• #3
  4. DocJay Inactive
    DocJay
    @DocJay

    Cato Rand (View Comment):
    I live in Chicago. Have for almost 30 years. Chicago and Cook County are in an absolute panic. We’re hopelessly insolvent and everyone is starting to notice and get scared and the local mandarins are desperately groping around like a drunk looking for his keys in the dark, grabbing for anything they can slap a tax on.

    Maybe you and your man should have a contingency plan?

    • #4
  5. Randy Weivoda Moderator
    Randy Weivoda
    @RandyWeivoda

    Cato Rand (View Comment):
    I live in Chicago. Have for almost 30 years. Chicago and Cook County are in an absolute panic. We’re hopelessly insolvent and everyone is starting to notice and get scared and the local mandarins are desperately groping around like a drunk looking for his keys in the dark, grabbing for anything they can slap a tax on.

    No talk of cutting spending, then?

    • #5
  6. Cato Rand Inactive
    Cato Rand
    @CatoRand

    DocJay (View Comment):

    Cato Rand (View Comment):
    I live in Chicago. Have for almost 30 years. Chicago and Cook County are in an absolute panic. We’re hopelessly insolvent and everyone is starting to notice and get scared and the local mandarins are desperately groping around like a drunk looking for his keys in the dark, grabbing for anything they can slap a tax on.

    Maybe you and your man should have a contingency plan?

    What makes you think we don’t?  We actually do.  We’ve got a spot picked out for a dream home in retirement, in a small lakefront community we know well where we have a lot of friends, and far from the clutches of the impecunious city, county and state of Chicago, Cook, and Illinois.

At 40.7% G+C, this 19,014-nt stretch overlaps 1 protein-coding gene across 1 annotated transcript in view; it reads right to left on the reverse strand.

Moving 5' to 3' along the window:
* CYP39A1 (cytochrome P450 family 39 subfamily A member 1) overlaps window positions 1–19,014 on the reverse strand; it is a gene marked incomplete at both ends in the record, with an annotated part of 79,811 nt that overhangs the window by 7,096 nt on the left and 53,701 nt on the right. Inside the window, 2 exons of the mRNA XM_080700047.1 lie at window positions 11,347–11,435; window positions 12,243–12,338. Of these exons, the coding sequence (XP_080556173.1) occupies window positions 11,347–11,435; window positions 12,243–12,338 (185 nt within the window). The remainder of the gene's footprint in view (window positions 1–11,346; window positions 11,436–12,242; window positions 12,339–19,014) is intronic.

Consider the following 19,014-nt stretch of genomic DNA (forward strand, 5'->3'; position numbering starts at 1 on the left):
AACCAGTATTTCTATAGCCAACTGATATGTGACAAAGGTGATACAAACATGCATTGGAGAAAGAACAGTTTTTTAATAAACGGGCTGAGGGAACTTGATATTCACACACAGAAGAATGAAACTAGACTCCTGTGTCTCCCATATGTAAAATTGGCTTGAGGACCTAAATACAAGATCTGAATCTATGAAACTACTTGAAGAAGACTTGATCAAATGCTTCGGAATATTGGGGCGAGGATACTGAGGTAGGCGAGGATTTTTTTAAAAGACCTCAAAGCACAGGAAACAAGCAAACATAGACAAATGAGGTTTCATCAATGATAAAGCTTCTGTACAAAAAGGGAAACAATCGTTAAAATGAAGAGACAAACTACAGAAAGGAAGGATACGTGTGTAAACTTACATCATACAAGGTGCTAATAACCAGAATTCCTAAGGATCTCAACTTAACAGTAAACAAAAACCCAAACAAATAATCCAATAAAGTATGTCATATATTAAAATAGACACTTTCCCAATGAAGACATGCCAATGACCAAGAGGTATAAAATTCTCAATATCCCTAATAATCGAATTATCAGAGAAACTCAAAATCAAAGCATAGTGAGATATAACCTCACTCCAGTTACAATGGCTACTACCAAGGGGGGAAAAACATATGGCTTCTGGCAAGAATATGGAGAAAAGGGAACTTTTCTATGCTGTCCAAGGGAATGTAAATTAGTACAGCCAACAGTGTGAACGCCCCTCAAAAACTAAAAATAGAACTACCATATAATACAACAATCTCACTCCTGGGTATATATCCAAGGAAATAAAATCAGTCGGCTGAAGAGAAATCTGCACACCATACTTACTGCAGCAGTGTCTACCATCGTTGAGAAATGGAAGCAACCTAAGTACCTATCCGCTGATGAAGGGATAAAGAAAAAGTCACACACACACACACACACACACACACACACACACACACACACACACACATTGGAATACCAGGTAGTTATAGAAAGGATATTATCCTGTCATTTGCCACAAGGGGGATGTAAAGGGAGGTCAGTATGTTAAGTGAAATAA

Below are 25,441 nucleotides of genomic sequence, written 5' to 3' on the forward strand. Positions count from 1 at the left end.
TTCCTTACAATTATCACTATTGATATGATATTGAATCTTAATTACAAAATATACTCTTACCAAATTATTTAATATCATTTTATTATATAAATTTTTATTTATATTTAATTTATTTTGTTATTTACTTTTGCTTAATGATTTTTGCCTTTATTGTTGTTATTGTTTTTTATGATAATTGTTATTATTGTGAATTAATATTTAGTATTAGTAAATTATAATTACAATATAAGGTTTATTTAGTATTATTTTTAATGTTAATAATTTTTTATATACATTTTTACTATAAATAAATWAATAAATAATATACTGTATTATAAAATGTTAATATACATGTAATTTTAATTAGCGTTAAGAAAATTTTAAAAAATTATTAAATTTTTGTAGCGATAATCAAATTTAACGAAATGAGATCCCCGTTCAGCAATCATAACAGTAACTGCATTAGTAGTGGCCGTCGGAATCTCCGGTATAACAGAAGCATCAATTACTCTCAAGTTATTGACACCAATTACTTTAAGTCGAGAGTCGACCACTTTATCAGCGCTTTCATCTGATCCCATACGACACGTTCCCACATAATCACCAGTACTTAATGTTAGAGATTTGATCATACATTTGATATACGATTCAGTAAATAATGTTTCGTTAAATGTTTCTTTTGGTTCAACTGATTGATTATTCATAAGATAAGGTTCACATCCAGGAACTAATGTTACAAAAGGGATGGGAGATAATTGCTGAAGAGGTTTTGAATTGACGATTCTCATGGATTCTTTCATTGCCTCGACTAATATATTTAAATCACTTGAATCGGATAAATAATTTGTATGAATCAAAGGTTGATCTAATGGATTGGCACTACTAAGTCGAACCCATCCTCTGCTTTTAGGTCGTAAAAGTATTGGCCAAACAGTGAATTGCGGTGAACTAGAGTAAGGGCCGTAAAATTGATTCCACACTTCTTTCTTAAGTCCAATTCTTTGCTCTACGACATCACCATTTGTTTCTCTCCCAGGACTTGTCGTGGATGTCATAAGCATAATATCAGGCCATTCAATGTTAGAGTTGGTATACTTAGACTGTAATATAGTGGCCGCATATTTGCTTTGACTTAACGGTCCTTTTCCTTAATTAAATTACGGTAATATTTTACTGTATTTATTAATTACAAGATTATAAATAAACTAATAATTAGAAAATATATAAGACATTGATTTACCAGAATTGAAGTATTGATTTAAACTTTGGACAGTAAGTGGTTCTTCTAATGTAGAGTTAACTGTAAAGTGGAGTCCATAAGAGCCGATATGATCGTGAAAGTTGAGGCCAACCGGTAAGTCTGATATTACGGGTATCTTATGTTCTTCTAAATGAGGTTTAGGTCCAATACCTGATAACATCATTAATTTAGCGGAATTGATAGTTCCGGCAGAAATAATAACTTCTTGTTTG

The problem is that for all its problems, Chicago is a fabulous city to live in.  A city of theater, and restaurants where we have a nice home within walking distance or . . . ahem . . . a short Uber ride  . . . of everything.  And we’re not that old.

    So every day feels like a gamble.  I’d like to stay on the ride for a little longer, but am well aware the crash is coming and that I’d like to be out when it gets here.

    • #6
  7. Cato Rand Inactive
    Cato Rand
    @CatoRand

    Randy Weivoda (View Comment):

    Cato Rand (View Comment):
    I live in Chicago. Have for almost 30 years. Chicago and Cook County are in an absolute panic. We’re hopelessly insolvent and everyone is starting to notice and get scared and the local mandarins are desperately groping around like a drunk looking for his keys in the dark, grabbing for anything they can slap a tax on.

    No talk of cutting spending, then?

    1. No.
    2. Even if there was any will to cut spending, Chicago like the state suffers from the fact that it’s not current spending that’s the problem so much as spending already done and not yet paid for – largely in the form of pensions.  Those promises are not easily  broken once made and most of the fiscal problems in Chicago and Illinois go back to pension promises long since made but never funded.
    • #7
  8. DocJay Inactive
    DocJay
    @DocJay

    Cato Rand (View Comment):

    DocJay (View Comment):

    Cato Rand (View Comment):
    I live in Chicago. Have for almost 30 years. Chicago and Cook County are in an absolute panic. We’re hopelessly insolvent and everyone is starting to notice and get scared and the local mandarins are desperately groping around like a drunk looking for his keys in the dark, grabbing for anything they can slap a tax on.